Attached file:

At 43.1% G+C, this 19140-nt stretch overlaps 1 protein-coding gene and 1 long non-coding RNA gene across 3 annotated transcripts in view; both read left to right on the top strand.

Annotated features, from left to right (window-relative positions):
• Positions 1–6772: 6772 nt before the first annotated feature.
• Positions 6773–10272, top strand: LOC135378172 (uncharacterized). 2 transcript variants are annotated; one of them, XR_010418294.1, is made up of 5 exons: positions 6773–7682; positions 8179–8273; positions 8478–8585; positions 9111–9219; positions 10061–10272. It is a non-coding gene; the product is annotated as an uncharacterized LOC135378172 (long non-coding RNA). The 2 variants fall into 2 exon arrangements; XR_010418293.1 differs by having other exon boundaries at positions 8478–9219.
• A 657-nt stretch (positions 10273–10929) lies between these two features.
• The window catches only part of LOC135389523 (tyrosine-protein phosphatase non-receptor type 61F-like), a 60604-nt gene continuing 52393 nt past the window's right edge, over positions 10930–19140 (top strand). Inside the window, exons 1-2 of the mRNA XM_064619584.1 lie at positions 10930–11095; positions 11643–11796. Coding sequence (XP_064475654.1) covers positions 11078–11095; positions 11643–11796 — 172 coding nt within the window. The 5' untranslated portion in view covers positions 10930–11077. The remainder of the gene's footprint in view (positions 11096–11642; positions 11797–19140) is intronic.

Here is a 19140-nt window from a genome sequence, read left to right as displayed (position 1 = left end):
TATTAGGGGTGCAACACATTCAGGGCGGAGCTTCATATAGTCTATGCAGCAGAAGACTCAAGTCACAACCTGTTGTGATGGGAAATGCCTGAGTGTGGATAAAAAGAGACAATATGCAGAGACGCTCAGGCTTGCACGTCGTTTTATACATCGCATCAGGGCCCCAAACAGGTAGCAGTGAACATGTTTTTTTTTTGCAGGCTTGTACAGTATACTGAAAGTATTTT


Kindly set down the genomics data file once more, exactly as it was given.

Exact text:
At 43.1% G+C, this 19140-nt stretch overlaps 1 protein-coding gene and 1 long non-coding RNA gene across 3 annotated transcripts in view; both read left to right on the top strand.

Annotated features, from left to right (window-relative positions):
• Positions 1–6772: 6772 nt before the first annotated feature.
• Positions 6773–10272, top strand: LOC135378172 (uncharacterized). 2 transcript variants are annotated; one of them, XR_010418294.1, is made up of 5 exons: positions 6773–7682; positions 8179–8273; positions 8478–8585; positions 9111–9219; positions 10061–10272. It is a non-coding gene; the product is annotated as an uncharacterized LOC135378172 (long non-coding RNA). The 2 variants fall into 2 exon arrangements; XR_010418293.1 differs by having other exon boundaries at positions 8478–9219.
• A 657-nt stretch (positions 10273–10929) lies between these two features.
• The window catches only part of LOC135389523 (tyrosine-protein phosphatase non-receptor type 61F-like), a 60604-nt gene continuing 52393 nt past the window's right edge, over positions 10930–19140 (top strand). Inside the window, exons 1-2 of the mRNA XM_064619584.1 lie at positions 10930–11095; positions 11643–11796. Coding sequence (XP_064475654.1) covers positions 11078–11095; positions 11643–11796 — 172 coding nt within the window. The 5' untranslated portion in view covers positions 10930–11077. The remainder of the gene's footprint in view (positions 11096–11642; positions 11797–19140) is intronic.

Here is a 19140-nt window from a genome sequence, read left to right as displayed (position 1 = left end):
TATTAGGGGTGCAACACATTCAGGGCGGAGCTTCATATAGTCTATGCAGCAGAAGACTCAAGTCACAACCTGTTGTGATGGGAAATGCCTGAGTGTGGATAAAAAGAGACAATATGCAGAGACGCTCAGGCTTGCACGTCGTTTTATACATCGCATCAGGGCCCCAAACAGGTAGCAGTGAACATGTTTTTTTTTTGCAGGCTTGTACAGTATACTGAAAGTATTTT